Back to the Landers?
by Bruce Patterson, July 15, 2009
“Men may as well be imprisoned as excluded from the means of earning their bread.”
— John Stewart Mill
Our esteemed editor has written in these august pages that he has never considered himself to be a Back-to-the-Lander. A native San Franciscan, Bruce came to Anderson Valley to escape The City he loved that was getting consumed by the car-crazed meglopolis. Dave Smith, the noted environmental activist and the owner of Mulligan Books in Ukiah, once told me how his mother reacted when he told her that he was going back to the land. “The land?” His mother huffed. “You can keep the land.” And that was an entirely understandable sentiment seeing how the worst thing about rural poverty was having to bust your ass in order to maintain it. I’m a second generation American, half Irish and half Slovak, and ever since I was a little boy I’ve known that I was only two generations removed from centuries of slavery and peonage. And even if my ancestors hadn’t’ve been forced to contend with bloodsucking Feudal landlords, Church-State totalitarianism and rapacious imperial armies, still taking a living straight from the dirt was never easy. Outside of the walled formal gardens of the rulers, whatever “pastoral paradises” that have ever existed on this earth were peopled by tribes of hunter-gatherers, cultivators and herdsmen.
I’ve never felt like I left the land and so I had none to return to. A Southern California boy who grew up during the camping craze of the 1950s and ‘60s, by the time I was 12 years old I’d already tasted some of the splendors of the American West and I was hungry for more. I went to work full-time when I turned 16 in 1965 and in the 42 years since then the closest I’ve ever come to working indoors was when, right after I quit high school, I worked in a regional warehouse in the City of Commerce. But even then I spent most of my time outside on the docks. If I wasn’t loading trucks then I was off-loading boxcars. During my three years in the army infantry I spent all of my days, and a good number of my nights, outdoors. So when, in the spring of 1973, I went to live on a “collective” organic farm lying in the alfalfa-strewn and cotton-linty bellybutton of the San Joaquin Valley, I was already used to having dirty fingernails.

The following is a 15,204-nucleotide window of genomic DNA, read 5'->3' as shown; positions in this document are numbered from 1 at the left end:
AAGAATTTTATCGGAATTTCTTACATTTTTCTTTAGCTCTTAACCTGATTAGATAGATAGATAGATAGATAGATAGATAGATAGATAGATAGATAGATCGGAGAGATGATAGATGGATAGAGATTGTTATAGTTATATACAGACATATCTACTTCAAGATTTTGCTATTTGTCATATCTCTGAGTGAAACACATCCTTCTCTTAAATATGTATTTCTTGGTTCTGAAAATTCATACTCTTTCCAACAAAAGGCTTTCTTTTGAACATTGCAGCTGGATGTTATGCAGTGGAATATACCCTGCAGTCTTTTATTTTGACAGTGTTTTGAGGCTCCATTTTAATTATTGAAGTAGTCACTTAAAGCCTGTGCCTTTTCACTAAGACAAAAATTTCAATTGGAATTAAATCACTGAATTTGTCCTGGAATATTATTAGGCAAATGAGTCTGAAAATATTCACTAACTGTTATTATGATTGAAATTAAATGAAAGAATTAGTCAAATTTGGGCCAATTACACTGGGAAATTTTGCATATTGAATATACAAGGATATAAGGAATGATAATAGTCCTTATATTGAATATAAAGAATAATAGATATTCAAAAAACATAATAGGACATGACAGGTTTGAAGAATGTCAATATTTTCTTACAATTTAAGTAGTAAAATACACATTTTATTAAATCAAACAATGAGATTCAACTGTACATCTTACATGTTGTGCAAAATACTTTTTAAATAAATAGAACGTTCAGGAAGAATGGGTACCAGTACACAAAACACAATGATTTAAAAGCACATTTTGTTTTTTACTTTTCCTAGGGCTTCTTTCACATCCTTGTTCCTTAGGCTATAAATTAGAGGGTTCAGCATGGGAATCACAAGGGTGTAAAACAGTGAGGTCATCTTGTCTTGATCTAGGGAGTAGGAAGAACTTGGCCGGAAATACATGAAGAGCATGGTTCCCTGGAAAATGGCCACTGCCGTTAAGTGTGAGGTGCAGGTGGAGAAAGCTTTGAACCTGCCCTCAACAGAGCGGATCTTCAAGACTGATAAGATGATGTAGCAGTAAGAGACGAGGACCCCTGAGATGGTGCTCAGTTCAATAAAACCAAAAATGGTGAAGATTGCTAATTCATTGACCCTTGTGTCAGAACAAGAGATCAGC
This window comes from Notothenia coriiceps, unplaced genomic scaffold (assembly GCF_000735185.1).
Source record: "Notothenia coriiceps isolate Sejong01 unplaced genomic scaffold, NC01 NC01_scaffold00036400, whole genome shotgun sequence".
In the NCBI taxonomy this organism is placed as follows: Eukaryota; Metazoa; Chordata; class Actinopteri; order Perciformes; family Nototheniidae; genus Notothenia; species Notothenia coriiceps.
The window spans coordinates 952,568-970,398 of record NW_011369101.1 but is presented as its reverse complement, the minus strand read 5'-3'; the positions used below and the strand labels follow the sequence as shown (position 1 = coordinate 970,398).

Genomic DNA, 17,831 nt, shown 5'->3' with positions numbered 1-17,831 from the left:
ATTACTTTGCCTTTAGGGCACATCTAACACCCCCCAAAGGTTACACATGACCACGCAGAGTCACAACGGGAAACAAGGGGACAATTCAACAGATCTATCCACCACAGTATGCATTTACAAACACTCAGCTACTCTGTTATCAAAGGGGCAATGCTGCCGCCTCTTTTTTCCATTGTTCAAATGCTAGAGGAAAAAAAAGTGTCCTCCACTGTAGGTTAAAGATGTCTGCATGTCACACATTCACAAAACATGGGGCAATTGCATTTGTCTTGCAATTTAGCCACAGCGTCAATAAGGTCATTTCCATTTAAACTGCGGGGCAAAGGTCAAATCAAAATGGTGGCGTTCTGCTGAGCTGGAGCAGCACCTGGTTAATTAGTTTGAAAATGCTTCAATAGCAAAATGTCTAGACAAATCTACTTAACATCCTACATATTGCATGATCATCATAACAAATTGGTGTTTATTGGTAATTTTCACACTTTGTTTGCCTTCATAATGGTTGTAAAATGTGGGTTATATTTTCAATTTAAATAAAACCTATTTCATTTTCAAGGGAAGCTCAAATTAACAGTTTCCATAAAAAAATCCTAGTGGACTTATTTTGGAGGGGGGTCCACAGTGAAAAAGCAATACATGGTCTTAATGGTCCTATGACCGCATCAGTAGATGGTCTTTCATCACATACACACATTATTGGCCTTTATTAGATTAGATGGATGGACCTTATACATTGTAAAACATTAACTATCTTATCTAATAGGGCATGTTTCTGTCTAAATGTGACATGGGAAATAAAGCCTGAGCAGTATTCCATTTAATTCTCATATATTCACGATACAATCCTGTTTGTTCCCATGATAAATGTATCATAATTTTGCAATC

Still I wasn’t prepared for the physicality of farm labor. For instance, advised and partly financed by an Armenian crop broker, we grew 27 acres of organic onions. As all of us newbie farmers were to find out during the six months between planting and harvesting, that was a lot of goddamned onions. Since we weren’t using herbicides or chemical fertilizers (back then there were plenty of nearby dairy farms and turkey ranches), we figured our onions would bring us top dollar and they did. If you factored in the time we spent swinging hoes while scalping the weeds out of our furrows and off our beds as being worth 50 cents per people hour, you could even say we turned a profit.
Our rows of onions were a quarter of a mile long and, given all of the irrigating we were doing (our pump gave us 6,000 gallons per minute of free Sierra melt water — our electricity bill was the killer), along with our onions we also produced a veritable bumper crop of weeds. Once our calluses had blisters on them and we’d hoed our way to the end of one row, already weeds were popping up back where we’d started. Eventually concluding that we may as well lay down in our furrows to try’n suffocate the weeds for all of the good we were doing, we said to hell with our hoes. Come harvest we’d plow up our onions like they were potatoes. Plowing up our crop wasn’t the best way to produce Fancy Pick gourmet onions, but it beat us dying of heat stroke or growing ourselves hunchbacks.